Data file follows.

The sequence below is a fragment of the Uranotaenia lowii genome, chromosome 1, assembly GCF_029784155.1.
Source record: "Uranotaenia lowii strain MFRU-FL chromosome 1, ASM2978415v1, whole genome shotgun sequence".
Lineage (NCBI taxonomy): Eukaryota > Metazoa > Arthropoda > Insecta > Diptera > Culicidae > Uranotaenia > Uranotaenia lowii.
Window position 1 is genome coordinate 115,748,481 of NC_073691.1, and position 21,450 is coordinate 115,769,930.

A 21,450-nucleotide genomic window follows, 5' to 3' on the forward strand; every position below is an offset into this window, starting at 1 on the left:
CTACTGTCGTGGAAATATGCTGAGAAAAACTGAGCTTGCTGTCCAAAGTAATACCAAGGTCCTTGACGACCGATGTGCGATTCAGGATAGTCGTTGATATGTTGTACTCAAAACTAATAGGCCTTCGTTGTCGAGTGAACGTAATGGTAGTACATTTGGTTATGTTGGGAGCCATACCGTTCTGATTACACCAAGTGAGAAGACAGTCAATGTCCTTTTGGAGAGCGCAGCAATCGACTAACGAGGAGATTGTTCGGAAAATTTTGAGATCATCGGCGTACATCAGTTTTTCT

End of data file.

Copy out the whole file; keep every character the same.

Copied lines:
The sequence below is a fragment of the Uranotaenia lowii genome, chromosome 1, assembly GCF_029784155.1.
Source record: "Uranotaenia lowii strain MFRU-FL chromosome 1, ASM2978415v1, whole genome shotgun sequence".
Lineage (NCBI taxonomy): Eukaryota > Metazoa > Arthropoda > Insecta > Diptera > Culicidae > Uranotaenia > Uranotaenia lowii.
Window position 1 is genome coordinate 115,748,481 of NC_073691.1, and position 21,450 is coordinate 115,769,930.

A 21,450-nucleotide genomic window follows, 5' to 3' on the forward strand; every position below is an offset into this window, starting at 1 on the left:
CTACTGTCGTGGAAATATGCTGAGAAAAACTGAGCTTGCTGTCCAAAGTAATACCAAGGTCCTTGACGACCGATGTGCGATTCAGGATAGTCGTTGATATGTTGTACTCAAAACTAATAGGCCTTCGTTGTCGAGTGAACGTAATGGTAGTACATTTGGTTATGTTGGGAGCCATACCGTTCTGATTACACCAAGTGAGAAGACAGTCAATGTCCTTTTGGAGAGCGCAGCAATCGACTAACGAGGAGATTGTTCGGAAAATTTTGAGATCATCGGCGTACATCAGTTTTTCT